Monte Carlo scenario generation
RightCapital is known for "financial advising done just right." Highly sophisticated projections are a critical key in being able to do excellent financial planning. RightCapital uses advanced Monte Carlo simulations for all future-date predictions, such as in the Retirement Analysis tool.
RightCapital's Monte Carlo simulations generate 1,000 return scenarios to illustrate potential paths for the client's financial future.
Custom Asset Classes
For advisors using Custom Asset Class capabilities, a slightly different model is used. This is due to the immense power of utility RightCapital places in the hands of these advisors, including the ability to update standard deviation/correlation assumptions. This granular approach utilizes a standard log-normal distribution model.
The Monte Carlo simulation uses the global asset class returns, applied to the Proposed Asset Allocation model indicated in the Retirement Analysis Action Items.
Equity returns modeling
Our standard Monte Carlo simulation model uses a stochastic volatility model that is often used in banks and life insurance companies to capture the dynamics of equity returns. The three key features that a stochastic volatility model brings to retirement planning include the following:
- Fat tails. A typical lognormal model or model with t-distribution cannot generate an adequate amount of fat tails. That is the returns in the bad scenarios are usually not bad enough. In statistical terms, fat tails are negative skewness and positive kurtosis. A stochastic volatility model is capable of capturing this. This is extremely important for retirement planning. If a simple lognormal or t-distribution model is used; it could significantly underestimate the tail scenarios and overestimate the probability of success.
- Volatility as a random process and accurate representation of volatility clustering. Volatility is not constant. A typical lognormal model assumes constant volatility and cannot be used for retirement planning. A stochastic volatility model will capture the variances in volatility.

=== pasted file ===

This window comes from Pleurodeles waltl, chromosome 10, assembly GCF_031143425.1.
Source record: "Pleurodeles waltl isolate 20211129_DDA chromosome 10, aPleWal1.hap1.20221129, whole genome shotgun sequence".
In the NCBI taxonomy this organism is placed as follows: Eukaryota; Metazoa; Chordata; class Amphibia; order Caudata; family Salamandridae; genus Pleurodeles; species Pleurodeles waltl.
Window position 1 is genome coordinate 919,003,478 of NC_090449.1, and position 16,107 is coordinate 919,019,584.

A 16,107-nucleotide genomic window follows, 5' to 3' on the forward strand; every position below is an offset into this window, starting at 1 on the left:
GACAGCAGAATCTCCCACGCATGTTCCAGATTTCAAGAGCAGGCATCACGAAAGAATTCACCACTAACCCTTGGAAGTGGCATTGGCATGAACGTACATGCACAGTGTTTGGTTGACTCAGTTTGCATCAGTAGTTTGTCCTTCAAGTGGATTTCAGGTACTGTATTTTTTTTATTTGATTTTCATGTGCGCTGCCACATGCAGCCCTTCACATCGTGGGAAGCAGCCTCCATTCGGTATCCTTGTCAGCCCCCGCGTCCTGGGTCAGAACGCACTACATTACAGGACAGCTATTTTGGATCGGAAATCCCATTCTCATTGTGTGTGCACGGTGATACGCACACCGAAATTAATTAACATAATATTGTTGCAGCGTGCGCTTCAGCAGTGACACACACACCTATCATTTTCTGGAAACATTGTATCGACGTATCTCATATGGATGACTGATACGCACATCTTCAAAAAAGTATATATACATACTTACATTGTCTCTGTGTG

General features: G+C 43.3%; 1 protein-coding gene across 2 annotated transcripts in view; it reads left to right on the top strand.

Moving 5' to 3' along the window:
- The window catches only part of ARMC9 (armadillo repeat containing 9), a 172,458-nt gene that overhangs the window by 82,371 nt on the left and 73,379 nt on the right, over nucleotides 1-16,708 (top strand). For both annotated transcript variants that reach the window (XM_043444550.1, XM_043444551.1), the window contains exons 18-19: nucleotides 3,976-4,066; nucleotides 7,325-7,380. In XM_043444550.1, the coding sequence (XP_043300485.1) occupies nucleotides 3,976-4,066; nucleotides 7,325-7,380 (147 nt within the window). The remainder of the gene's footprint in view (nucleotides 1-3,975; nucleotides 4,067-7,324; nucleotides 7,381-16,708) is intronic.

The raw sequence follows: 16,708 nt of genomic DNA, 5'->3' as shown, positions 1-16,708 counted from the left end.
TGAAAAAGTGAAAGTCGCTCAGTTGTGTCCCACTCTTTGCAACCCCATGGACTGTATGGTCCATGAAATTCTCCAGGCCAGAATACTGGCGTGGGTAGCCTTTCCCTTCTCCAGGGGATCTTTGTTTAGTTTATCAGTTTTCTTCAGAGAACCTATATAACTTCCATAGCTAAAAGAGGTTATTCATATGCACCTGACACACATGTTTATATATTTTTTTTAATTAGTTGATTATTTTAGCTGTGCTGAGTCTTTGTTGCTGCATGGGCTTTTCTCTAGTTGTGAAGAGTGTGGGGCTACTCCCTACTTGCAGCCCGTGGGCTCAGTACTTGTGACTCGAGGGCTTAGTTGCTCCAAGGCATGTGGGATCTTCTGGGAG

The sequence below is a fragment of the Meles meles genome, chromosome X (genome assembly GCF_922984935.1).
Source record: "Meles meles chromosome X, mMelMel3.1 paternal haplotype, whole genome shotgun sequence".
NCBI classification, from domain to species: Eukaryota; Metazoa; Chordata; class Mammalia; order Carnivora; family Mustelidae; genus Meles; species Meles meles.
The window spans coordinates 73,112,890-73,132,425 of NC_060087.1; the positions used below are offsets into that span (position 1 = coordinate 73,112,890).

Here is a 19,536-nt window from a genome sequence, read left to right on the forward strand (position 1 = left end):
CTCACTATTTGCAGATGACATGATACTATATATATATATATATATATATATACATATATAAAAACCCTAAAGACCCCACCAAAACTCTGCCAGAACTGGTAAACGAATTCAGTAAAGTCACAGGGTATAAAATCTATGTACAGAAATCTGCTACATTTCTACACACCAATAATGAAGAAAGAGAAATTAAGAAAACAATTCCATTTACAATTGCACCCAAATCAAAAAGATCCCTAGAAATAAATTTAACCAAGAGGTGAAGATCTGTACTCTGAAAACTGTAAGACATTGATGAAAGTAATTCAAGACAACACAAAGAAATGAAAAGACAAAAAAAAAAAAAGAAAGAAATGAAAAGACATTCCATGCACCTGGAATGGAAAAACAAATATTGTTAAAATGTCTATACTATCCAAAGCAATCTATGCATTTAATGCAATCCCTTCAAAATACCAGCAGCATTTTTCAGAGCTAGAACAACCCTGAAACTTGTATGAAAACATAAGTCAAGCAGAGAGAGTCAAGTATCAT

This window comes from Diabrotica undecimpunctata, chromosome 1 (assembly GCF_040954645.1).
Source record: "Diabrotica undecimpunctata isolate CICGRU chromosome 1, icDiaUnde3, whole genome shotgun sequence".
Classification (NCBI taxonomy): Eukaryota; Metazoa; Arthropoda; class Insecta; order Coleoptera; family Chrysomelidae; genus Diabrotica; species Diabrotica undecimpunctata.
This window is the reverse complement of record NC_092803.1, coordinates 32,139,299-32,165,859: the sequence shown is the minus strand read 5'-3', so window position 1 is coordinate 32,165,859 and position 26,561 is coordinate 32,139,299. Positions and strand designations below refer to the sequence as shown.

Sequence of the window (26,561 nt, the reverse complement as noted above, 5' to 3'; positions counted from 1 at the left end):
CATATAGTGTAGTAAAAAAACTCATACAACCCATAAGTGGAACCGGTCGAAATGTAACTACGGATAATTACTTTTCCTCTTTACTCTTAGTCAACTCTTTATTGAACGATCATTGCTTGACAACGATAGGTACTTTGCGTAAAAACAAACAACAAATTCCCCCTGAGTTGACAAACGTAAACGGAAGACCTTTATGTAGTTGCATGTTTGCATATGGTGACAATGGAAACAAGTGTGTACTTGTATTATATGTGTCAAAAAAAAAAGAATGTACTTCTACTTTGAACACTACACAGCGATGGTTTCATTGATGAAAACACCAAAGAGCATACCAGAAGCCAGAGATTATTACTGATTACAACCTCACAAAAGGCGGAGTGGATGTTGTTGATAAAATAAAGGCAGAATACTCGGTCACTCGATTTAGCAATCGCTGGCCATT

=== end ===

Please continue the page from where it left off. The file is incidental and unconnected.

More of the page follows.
- Increased volatility in a bad market. Empirical results have shown that in a stressful equity market, the volatility tends to increase. In a more favorable market, the volatility tends to decrease. A stochastic volatility model will incorporate the correlation between equity and volatility. This will accurately capture the increased volatility in a bad market.
Bond returns modeling
RightCapital utilizes a realistic model which is often used in banks and insurance companies to capture a realistic development of fixed income returns. The model has a very intuitive explanation. The monthly return of the bond has three components:
- An interest rate component which is equal to (treasury rate + credit spread) for one month
- A price return component which is equal to the change in interest rate multiplied by the duration of the bond
- A random noise component with an expected value of zero that introduces volatility
The money market index assumes a function of the 3-month yield. Government bonds assume a 7-year maturity and corporate bonds assume a 10-year maturity. Fixed income index assumes a 65% government and 35% corporate split.